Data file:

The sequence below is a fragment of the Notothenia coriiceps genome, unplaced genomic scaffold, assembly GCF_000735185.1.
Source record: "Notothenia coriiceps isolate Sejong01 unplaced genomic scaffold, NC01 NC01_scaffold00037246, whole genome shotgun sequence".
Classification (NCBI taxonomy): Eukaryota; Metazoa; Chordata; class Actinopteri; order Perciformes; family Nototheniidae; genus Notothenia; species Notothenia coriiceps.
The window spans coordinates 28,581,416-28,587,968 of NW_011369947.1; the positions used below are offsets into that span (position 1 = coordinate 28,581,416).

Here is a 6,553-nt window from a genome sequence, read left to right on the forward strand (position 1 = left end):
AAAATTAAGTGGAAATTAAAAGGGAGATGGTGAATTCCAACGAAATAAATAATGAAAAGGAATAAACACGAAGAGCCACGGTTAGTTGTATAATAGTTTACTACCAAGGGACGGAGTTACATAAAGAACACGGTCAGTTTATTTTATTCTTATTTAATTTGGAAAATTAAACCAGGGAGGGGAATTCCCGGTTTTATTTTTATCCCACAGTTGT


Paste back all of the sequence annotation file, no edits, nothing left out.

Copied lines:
The sequence below is a fragment of the Notothenia coriiceps genome, unplaced genomic scaffold, assembly GCF_000735185.1.
Source record: "Notothenia coriiceps isolate Sejong01 unplaced genomic scaffold, NC01 NC01_scaffold00037246, whole genome shotgun sequence".
Classification (NCBI taxonomy): Eukaryota; Metazoa; Chordata; class Actinopteri; order Perciformes; family Nototheniidae; genus Notothenia; species Notothenia coriiceps.
The window spans coordinates 28,581,416-28,587,968 of NW_011369947.1; the positions used below are offsets into that span (position 1 = coordinate 28,581,416).

Here is a 6,553-nt window from a genome sequence, read left to right on the forward strand (position 1 = left end):
AAAATTAAGTGGAAATTAAAAGGGAGATGGTGAATTCCAACGAAATAAATAATGAAAAGGAATAAACACGAAGAGCCACGGTTAGTTGTATAATAGTTTACTACCAAGGGACGGAGTTACATAAAGAACACGGTCAGTTTATTTTATTCTTATTTAATTTGGAAAATTAAACCAGGGAGGGGAATTCCCGGTTTTATTTTTATCCCACAGTTGT